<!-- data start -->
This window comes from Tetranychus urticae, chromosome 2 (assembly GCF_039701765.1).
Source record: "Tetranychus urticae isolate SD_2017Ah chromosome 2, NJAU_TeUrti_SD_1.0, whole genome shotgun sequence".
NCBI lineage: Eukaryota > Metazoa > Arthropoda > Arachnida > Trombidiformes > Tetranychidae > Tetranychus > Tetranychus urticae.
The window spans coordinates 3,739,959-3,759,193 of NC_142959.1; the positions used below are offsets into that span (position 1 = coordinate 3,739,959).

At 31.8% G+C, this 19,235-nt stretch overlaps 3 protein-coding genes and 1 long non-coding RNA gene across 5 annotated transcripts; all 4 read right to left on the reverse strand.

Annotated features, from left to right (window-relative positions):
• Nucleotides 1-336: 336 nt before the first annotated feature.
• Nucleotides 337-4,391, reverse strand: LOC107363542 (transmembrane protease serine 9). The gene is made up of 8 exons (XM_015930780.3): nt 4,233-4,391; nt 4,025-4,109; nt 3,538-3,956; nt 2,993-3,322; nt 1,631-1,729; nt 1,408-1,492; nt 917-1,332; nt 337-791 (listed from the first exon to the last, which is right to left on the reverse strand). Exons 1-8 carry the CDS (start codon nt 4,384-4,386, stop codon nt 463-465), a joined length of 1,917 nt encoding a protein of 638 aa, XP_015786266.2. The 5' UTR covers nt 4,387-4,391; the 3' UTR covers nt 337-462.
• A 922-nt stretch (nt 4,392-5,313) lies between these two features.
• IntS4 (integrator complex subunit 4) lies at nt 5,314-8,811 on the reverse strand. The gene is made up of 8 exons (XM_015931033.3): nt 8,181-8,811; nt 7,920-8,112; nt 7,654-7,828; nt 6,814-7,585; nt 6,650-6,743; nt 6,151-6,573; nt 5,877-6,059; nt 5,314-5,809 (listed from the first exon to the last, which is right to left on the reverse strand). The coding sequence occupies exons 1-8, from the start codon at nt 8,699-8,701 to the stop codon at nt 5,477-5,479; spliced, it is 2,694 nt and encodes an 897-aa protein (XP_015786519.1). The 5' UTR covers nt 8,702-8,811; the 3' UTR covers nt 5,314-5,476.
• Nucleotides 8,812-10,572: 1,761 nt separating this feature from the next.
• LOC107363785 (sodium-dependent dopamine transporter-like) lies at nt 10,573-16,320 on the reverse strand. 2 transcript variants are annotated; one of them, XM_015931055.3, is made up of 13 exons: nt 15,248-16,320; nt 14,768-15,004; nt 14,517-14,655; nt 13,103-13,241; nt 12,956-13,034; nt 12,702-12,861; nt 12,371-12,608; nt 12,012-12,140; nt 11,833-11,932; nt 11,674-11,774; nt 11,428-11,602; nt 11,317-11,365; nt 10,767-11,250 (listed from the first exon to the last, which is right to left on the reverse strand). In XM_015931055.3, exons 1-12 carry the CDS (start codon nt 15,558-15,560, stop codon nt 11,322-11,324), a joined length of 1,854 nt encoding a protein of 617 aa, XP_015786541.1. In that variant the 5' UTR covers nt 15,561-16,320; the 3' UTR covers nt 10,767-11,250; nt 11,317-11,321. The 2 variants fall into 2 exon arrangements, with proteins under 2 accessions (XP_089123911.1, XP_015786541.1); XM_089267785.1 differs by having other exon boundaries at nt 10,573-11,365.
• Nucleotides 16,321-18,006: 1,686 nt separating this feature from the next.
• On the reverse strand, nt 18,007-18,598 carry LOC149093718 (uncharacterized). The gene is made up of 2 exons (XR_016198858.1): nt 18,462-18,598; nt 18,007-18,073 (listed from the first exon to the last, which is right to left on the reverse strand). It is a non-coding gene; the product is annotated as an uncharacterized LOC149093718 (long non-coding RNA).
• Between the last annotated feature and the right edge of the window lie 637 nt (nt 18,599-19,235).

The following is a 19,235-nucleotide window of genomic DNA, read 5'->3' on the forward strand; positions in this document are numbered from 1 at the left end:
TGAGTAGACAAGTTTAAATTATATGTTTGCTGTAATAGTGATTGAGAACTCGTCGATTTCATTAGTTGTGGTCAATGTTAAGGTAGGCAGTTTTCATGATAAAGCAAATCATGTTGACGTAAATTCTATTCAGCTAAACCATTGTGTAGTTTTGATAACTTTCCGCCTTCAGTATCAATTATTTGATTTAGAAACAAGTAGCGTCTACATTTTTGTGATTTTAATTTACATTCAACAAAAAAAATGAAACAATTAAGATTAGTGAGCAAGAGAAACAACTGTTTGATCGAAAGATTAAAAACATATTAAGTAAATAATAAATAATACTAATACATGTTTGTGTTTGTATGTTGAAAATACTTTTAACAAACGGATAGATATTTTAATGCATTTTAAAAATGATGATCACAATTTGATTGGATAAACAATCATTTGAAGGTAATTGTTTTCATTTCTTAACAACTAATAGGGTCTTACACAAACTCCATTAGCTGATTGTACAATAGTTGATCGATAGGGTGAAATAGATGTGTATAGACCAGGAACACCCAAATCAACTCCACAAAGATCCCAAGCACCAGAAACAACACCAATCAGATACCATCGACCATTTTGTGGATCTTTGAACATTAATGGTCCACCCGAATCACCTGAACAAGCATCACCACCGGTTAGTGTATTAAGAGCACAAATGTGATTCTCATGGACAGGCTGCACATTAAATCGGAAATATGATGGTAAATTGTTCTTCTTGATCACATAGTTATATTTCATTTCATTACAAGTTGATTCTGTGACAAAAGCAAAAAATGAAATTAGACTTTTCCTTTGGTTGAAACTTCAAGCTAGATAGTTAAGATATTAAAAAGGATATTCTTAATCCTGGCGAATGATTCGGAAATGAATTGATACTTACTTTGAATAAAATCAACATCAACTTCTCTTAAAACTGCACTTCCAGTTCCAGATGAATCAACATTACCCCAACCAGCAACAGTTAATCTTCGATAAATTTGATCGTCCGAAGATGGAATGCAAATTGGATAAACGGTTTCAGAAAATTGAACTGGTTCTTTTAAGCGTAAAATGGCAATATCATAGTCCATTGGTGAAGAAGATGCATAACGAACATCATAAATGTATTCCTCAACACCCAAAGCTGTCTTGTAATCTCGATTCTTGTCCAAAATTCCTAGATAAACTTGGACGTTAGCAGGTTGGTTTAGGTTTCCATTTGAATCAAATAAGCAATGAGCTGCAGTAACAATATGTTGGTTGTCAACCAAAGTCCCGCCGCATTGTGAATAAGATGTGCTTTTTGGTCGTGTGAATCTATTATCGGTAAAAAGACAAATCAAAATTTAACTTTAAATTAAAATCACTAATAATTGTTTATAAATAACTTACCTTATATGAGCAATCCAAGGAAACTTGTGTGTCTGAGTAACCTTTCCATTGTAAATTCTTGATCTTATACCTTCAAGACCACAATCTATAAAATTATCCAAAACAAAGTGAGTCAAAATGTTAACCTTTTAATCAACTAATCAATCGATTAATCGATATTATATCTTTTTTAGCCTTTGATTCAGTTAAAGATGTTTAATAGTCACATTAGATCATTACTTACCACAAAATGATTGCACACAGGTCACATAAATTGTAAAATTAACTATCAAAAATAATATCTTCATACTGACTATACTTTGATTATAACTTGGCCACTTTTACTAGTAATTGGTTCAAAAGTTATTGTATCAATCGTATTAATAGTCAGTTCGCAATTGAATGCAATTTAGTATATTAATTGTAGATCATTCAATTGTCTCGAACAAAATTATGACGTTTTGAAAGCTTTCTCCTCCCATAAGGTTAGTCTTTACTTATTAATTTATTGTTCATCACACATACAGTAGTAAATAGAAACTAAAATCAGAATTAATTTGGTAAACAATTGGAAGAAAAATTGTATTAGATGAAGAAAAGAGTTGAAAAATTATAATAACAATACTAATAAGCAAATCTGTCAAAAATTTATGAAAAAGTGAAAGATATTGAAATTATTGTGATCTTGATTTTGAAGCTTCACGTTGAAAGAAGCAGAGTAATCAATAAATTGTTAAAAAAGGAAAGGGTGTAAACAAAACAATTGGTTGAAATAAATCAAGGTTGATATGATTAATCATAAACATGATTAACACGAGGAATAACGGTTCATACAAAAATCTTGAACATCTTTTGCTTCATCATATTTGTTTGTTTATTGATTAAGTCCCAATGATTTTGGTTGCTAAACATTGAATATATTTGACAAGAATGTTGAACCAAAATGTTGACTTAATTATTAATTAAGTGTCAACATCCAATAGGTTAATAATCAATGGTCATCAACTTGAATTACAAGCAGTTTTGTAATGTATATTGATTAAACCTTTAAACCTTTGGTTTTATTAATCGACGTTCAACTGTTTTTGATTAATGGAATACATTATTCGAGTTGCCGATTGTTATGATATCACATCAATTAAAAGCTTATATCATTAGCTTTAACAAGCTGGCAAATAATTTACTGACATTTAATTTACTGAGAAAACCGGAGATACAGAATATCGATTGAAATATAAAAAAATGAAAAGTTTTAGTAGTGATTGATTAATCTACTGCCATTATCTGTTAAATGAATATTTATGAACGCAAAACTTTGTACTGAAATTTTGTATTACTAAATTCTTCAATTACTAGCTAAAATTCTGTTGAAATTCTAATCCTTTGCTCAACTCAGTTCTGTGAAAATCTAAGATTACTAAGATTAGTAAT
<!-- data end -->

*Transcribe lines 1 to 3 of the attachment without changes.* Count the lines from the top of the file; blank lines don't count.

This window comes from Tetranychus urticae, chromosome 2 (assembly GCF_039701765.1).
Source record: "Tetranychus urticae isolate SD_2017Ah chromosome 2, NJAU_TeUrti_SD_1.0, whole genome shotgun sequence".
NCBI lineage: Eukaryota > Metazoa > Arthropoda > Arachnida > Trombidiformes > Tetranychidae > Tetranychus > Tetranychus urticae.